Super good peeps, they took me right in as if we’d known each other for years. As is typical of the SCA folk. I was involved a bit when I was at WVU, with The House of the Drunken Badger. Dealing with these folks was like a total flashback for me. There’s a certain look to the folks, to the house; a certain flavor, a certain… je ne sais quoi that I usually see that involves cats, dogs, beer, beards, weird, unnamable objects (by the lay public, that is) left in corners, and bookshelves of fantasy and science fiction literature (as well as esoteric volumes about obscure crafts and lore).

I felt immediately at home, and wary, too. The SCA is the type of hobby that can eat your life, and these folks often have a hard time understanding why you can’t center your life around the Middle Ages as well.

Nonetheless, it was a good group and I really enjoyed talking with them. The homeowner apparently is a bowman of some renown in the organization, and apparently anytime anyone shows up, the bows and arrows come out for practice/competition.

He most graciously asked if would care to join in the fun of chucking arrows downrange, and honestly, I do rather like to shoot archery, so I accepted. So, a group of us shot and shot until the rain started to pour, and I had a good time. Shooting archery, though not particularly taxing, is still a) not sitting around on the couch, b) a decent skill/strength workout.

In my case, I was using a recurve bow of only 25 pounds and flu-flu arrows. Normally I use a 55# recurve and normal arrows, but using the 25# bow was nice and easy. Shooting flus from a 25# bow was challenging, in the sense that the flu-flus don’t want to go the forty yards downrange unless you angle up like you’re trying to shoot aircraft.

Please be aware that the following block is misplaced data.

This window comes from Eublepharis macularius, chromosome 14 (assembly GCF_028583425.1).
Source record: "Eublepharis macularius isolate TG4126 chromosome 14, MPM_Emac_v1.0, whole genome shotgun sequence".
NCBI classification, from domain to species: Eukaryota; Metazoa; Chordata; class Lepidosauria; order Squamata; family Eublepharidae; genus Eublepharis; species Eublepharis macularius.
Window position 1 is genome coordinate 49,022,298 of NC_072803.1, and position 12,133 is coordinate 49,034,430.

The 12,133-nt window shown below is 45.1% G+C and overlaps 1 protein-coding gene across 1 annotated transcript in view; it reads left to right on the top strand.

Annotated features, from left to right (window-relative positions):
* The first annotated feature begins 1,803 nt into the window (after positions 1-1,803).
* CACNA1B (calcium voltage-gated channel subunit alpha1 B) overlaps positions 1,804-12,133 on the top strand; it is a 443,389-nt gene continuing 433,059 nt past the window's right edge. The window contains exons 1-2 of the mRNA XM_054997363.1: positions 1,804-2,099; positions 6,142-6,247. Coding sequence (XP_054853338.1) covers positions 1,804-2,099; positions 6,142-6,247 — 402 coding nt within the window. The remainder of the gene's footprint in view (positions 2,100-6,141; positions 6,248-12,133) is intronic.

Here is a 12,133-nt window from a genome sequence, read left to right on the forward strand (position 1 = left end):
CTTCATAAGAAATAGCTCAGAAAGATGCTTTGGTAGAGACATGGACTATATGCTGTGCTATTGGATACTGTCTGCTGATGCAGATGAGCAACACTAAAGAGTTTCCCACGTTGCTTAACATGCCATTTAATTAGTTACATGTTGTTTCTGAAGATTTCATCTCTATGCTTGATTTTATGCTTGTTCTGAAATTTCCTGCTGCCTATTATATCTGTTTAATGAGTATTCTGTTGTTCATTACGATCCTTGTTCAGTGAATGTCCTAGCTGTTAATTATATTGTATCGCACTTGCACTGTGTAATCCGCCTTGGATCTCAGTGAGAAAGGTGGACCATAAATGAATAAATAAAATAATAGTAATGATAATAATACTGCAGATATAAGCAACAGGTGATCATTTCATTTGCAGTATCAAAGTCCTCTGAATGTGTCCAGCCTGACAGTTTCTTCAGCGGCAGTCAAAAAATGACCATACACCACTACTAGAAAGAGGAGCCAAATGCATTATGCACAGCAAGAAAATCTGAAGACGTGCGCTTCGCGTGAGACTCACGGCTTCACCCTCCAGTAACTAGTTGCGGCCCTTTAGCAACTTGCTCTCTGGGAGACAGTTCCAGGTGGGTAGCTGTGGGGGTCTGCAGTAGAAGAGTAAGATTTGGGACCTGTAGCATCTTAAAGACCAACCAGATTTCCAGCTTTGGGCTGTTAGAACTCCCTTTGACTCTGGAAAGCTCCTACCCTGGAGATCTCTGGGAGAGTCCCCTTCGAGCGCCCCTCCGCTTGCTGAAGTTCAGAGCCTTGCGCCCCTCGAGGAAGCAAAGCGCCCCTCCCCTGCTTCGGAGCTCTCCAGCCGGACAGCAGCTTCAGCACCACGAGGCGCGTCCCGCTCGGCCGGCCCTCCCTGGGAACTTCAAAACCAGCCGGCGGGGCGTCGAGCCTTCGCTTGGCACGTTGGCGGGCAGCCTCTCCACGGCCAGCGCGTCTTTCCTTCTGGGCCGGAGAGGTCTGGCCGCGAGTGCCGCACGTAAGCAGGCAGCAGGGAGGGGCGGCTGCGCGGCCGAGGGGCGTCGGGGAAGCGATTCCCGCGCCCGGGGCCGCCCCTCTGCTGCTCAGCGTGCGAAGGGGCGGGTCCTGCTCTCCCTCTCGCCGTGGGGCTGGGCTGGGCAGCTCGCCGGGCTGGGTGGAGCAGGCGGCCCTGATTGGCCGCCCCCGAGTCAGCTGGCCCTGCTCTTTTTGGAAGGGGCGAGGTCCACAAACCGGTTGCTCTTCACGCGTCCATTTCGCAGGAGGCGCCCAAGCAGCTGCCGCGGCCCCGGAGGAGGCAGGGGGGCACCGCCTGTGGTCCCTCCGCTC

Tuesday was over at University of Mary Washington to help with the fencing club. It’s always a pleasure to go over there, and it’s one way I feel like I’m contributing to the community. It’s actually the first practice I’ve been to this semester. Travel, long workdays, and an injury or two have conspired to keep me away.

Again, not too taxing; I was over there with my neoprene knee brace on as much a signal that I wouldn’t be doing a heavy amount of lunging as for actual protection. But, no hard bouting ensued. I mostly helped in training coupé (cut-over) and dégage (disengage) techniques and tactics. Had a good one-on-one with one of the students (David, I believe).

Tonight’s affair was, however, of a completely different nature. It involved a lot of sweat.

Started off with 10-20 minutes of stick work (kali and jo) vs heavy bag to loosen up. Then I went into tabata kettlebells. I stayed with the baby bell today (16 kg). I practiced a few timed sets with what Coach Scott Sonnon calls the “Swingblade,” a sort of swing-lunge affair that I found quite taxing. I’ll be beating on that one a lot in the future, I can tell. I closed out that round with explosive two-handed swings.

Next tabata round: LCCJ (long cycle clean and jerks). Another good four minute round of love, yum-yum.

Next round was not tabata, but a long four minutes or so of capoeira-like movements around the heavy bag.

Back to the bell for the last round: snatches. Oh, yeah, felt gooooood. Mm-mm, getcha some! Okay, so I was a little hyped. 🙂 Finished off with the usual cooldown/stretch session, and I managed not to twist my knee out of its socket this time. Yay me.

Music: Billy Idol’s much maligned Cyberpunk album.

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Summary report for our “Ringen,” or wrestling seminar at the University of Mary Washington. The Phoenix Arms Historical Training Group held a UMW student-only seminar based mostly on Medieval German “Ringen,” or wrestling, on Saturday. It was a great success, and a lot of fun. Writes Chris Wheeler on our website:

Seminar Training Summary

Photos and videos to come soon!